September 26, 2005

Ed Is Dead

Yep, the big blue beast called Edgar, the car I learned to drive in, the co-mascot of Honey White, was finally towed out of my life last Friday. That's him right next to Bryn's old '81 green monster. Ed the Volvo had been sitting idle and unregistered (from a failed smog check), collecting dust from the farm field next door, for two months, while I biked to work. Once I got ahold of Lis' Jetta Ed's days were certainly numbered, but I think ditching the Volvo had been a virtual certainty ever since he unceremoniously died on the 101 in San Jose last October, trying to get home from the studio where the band made our latest CD. That and Em was tired of giving her Honda Trevor all the heavy road-trip work since then. Mostly, though, it's all my fault, for the single pathetic reason that it was the outward manifestation of my inability to perform even the most basic auto maintenance.

The car's best years were gone before I ever got it, but it's been in my family since 1988, its year of issue. My grandpa bought it for my grandma after her lima-bean-green colored Volvo wagon crapped out at around my 11th birthday. I didn't see it too much unil five of six years later, when it came to my mom, who drove it into the ground driving her three kids everywhere. Much to the chagrin of Nick, Jon, and Kevin, I was not in fact the first of the four of us to get my driver's license, but (I think) the last. I didn't legally drive the big blue Volvo til I was about 17 and a half. About five months of total freedom followed, but it ended when I got grounded (for the only time) after conspiring with the three above-mentioned guys to throw the infamous New Year's 1995 party during our senior year of high school. My girlfriend at the time wasn't amused, I'll bet, that she had to drive me everywhere for a bit, or at least until I got my first job at the Saddleback bookstore after I finished high school. I drove that car to work almost every day, but ironically it was Bryn who pushed the thing to 90 on the freeway one time, as he came to get me from work.

The car stayed with my mom until about 2001, or maybe a bit earlier, but it wasn't actually signed over to me til spring 2002, by which time it had already driven up and down the state many times, adding to the steady wear and tear it had already endured. I promptly forced it to do much, much more, all for the sake of rock and roll- or, more accurately, my own ignorant, selfish willpower. It never really had a name- sometimes it was "the big blue beast", but only when Bryn's was "the big green monster", but it was forever christened Edgar one night in Isla Vista after someone wrote "Edgar Sucks" on its dirty windows. Probably just a neighborhood kid, but that didn't matter- the car now had a name, and, unfortunately, a mission: To Suck Like No Volvo Has Ever Sucked Before.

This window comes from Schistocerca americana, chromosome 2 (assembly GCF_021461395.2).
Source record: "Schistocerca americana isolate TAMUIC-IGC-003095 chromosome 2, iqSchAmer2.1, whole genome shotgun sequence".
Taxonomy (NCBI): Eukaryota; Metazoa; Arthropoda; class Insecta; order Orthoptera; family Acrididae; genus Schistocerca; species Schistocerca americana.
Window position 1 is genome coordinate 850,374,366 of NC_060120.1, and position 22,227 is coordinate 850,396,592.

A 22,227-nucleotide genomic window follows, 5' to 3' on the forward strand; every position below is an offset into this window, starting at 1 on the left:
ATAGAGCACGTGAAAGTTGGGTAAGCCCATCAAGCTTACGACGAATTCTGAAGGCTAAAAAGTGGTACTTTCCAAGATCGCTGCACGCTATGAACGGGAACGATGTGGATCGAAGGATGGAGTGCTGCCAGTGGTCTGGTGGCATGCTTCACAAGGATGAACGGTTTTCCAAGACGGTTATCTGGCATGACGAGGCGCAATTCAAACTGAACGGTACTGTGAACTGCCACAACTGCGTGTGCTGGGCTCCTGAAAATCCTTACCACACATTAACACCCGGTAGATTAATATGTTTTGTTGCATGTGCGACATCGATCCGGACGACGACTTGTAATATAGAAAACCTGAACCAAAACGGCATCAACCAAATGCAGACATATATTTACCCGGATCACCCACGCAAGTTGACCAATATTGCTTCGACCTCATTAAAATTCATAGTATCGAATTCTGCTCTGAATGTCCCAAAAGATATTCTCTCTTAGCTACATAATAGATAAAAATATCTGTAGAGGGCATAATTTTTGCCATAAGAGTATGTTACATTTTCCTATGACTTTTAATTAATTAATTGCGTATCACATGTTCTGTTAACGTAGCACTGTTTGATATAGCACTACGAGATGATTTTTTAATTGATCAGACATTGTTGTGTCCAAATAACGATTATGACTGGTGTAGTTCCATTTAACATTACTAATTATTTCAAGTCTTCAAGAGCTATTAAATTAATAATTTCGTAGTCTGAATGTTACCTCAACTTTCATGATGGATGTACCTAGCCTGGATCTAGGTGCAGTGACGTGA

Yes, my volvo and Bryn's were the inspiration for Billy's cover design on the first Honey White CD, but the car quickly became undependable, and to someone like me who knows fuckall about cars and their workings, this was Unforgivable. Oh sure, I was to blame, but hey, I've learned my lesson, and if a car can last from '88-'05 with only a dozen or so instances of total, absoulute failure, then it's earned the right to either a jalopied rebirth or a merciful junkyard demolition. Emily even sang it a song once it was gone:

"good bye edgar,
good bye edgar,
good bye edgar,
he will suck no more"

Which is cute, but I still think it's just cause she's glad Trevor won't be handling all the hard work now. It's almost too bad that my sister's- now my- Jetta was already well known as Scooter, cause we could surely have some good names for it. Funnily enough, though, it is now the Jetta that bears the license plate frame which reads "Honey White: My Band Rocks".

September 18, 2005

Two Days at Chavez Ravine